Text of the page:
There was an interesting workshop last week focused on the Future of Climate Modelling. It was run by the World Climate Research Program (WCRP) Core Project on Earth System Modelling and Observations (ESMO) which is part of a bewildering alphabet soup of various advisory committees that exist for mostly unclear historical reasons. This one actually does something useful – namely it helps organize the CMIP activities that many modeling groups contribute to (which inform the assessment reports like IPCC and various national Climate Assessments). They had a wide variety of people and perspectives to discuss the changing landscape of climate modeling and what people want from these models. You won’t agree with everything, but it was informative.[Read more…] about The Future of Climate Modeling?
Another dot on the graphs (Part II)
We have now updated the model-observations comparison page for the 2021 SAT and MSU TMT datasets. Mostly this is just ‘another dot on the graphs’ but we have made a couple of updates of note. First, we have updated the observational products to their latest versions (i.e. HadCRUT5, NOAA-STAR 4.1 etc.), though we are still using NOAA’s GlobalTemp v5 – the Interim version will be available later this year. Secondly, we have added a comparison of the observations to the new CMIP6 model ensemble.[Read more…] about Another dot on the graphs (Part II)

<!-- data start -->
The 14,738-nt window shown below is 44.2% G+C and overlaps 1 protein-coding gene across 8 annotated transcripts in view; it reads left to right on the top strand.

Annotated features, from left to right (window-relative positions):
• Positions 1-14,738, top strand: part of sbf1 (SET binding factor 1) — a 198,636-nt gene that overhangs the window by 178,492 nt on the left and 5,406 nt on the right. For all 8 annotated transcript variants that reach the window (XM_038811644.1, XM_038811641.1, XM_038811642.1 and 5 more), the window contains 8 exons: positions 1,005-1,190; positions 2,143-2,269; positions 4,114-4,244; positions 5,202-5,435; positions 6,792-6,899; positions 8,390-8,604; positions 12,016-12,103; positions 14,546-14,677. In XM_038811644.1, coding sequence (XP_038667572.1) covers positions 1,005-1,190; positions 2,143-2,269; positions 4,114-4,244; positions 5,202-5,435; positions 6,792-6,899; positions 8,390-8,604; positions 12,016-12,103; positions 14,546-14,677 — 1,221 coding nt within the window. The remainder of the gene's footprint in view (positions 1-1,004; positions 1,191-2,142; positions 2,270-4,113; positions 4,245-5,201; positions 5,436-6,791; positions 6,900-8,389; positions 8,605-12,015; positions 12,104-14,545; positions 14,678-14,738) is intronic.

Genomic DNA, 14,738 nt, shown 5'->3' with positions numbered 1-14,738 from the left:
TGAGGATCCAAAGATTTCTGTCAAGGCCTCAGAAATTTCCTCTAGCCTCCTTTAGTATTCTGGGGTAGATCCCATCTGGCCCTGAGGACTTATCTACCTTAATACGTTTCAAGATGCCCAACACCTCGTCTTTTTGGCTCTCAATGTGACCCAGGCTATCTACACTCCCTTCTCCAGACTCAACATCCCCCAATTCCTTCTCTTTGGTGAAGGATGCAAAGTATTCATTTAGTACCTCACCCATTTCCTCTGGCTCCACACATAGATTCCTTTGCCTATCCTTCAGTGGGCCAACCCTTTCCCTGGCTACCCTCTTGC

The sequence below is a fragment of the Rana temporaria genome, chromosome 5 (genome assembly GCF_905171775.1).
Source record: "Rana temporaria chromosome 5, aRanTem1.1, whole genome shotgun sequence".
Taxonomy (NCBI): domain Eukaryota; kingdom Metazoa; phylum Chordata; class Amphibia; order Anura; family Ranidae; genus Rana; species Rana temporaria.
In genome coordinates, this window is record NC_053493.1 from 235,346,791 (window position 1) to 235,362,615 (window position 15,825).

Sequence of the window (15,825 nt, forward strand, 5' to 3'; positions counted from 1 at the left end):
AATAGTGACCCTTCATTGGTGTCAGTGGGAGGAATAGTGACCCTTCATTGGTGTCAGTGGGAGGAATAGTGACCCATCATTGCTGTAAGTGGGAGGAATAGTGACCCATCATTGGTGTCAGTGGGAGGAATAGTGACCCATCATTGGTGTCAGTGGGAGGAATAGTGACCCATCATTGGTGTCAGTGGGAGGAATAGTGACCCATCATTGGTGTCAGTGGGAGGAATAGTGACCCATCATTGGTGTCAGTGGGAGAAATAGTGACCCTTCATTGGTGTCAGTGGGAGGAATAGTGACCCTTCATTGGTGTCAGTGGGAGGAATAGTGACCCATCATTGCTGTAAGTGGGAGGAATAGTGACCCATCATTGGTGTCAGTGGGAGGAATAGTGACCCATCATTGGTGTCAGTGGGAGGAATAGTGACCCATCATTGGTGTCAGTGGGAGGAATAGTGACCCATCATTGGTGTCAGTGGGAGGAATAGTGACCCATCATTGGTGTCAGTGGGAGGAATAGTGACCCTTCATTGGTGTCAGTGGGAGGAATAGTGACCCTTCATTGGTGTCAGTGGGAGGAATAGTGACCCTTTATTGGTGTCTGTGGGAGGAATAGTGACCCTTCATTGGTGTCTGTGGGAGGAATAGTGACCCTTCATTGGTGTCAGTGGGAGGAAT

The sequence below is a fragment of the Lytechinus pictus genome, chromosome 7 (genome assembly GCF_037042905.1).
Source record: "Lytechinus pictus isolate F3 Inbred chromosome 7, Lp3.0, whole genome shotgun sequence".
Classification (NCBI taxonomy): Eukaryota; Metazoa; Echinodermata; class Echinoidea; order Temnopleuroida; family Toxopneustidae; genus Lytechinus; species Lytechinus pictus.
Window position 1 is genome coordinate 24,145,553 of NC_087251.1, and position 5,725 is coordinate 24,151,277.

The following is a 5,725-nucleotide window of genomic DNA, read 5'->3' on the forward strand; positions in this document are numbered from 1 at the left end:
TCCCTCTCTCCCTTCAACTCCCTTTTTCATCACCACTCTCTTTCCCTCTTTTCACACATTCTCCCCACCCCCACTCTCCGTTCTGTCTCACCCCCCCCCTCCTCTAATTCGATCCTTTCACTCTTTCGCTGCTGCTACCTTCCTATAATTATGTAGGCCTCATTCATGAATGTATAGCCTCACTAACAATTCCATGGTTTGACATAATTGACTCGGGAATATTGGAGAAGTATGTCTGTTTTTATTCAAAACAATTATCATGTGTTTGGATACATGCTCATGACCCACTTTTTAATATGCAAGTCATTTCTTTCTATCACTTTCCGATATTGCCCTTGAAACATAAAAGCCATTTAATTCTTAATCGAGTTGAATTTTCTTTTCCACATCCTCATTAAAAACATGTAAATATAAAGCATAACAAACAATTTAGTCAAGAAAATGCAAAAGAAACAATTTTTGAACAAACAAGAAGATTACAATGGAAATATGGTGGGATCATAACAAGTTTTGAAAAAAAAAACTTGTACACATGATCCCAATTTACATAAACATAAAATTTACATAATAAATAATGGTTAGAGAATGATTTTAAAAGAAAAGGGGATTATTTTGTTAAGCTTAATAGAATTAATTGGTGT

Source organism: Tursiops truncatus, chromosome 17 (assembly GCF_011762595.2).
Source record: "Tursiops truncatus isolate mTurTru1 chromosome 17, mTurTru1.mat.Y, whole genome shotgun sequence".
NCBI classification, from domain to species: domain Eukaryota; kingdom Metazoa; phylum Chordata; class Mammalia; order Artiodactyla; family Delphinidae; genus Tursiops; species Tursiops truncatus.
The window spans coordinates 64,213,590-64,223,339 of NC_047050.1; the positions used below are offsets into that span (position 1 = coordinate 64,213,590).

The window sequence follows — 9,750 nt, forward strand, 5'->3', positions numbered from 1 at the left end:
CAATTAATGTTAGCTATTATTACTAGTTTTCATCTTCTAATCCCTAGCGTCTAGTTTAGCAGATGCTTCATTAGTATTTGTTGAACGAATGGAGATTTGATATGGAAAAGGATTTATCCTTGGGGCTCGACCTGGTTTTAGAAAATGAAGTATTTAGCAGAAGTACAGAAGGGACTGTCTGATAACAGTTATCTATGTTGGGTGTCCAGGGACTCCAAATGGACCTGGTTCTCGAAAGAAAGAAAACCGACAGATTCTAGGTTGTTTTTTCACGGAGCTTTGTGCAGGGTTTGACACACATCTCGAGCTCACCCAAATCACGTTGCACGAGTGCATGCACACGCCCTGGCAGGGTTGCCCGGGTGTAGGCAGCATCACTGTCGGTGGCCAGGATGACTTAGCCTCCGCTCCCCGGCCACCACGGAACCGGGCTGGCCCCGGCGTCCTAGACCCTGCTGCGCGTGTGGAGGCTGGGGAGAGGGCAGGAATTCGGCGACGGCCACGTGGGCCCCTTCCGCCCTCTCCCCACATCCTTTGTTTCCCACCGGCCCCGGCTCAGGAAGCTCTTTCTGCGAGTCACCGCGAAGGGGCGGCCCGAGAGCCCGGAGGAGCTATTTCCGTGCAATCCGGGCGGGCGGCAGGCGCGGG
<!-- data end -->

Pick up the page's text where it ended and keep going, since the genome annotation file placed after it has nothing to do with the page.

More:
Making predictions with the CMIP6 ensemble
The CMIP6 multi-model ensemble is a unique resource with input from scientists and modeling groups from around the world. [CMIP stands for the Coupled Model Intercomparison Project, and it is now in its 6th Phase]. But as we’ve discussed before (#NotAllModels) there are some specific issues that require users to be cautious in making predictions. Fortunately, there are useful ‘best practices’ that can help avoid the worst pitfalls.
A new paper by McCrystall et al that has just appeared in Nature Communications illustrates these issues clearly by having some excellent analyses of the changes in Arctic precipitation regimes at different global warming levels, and examining the sensitivity of their metrics to both local and Arctic warming, but unfortunately relying on the CMIP6 multi-model mean for their headline statements and press release.[Read more…] about Making predictions with the CMIP6 ensemble
- M.R. McCrystall, J. Stroeve, M. Serreze, B.C. Forbes, and J.A. Screen, "New climate models reveal faster and larger increases in Arctic precipitation than previously projected", Nature Communications, vol. 12, 2021. http://dx.doi.org/10.1038/s41467-021-27031-y
Net Zero/Not Zero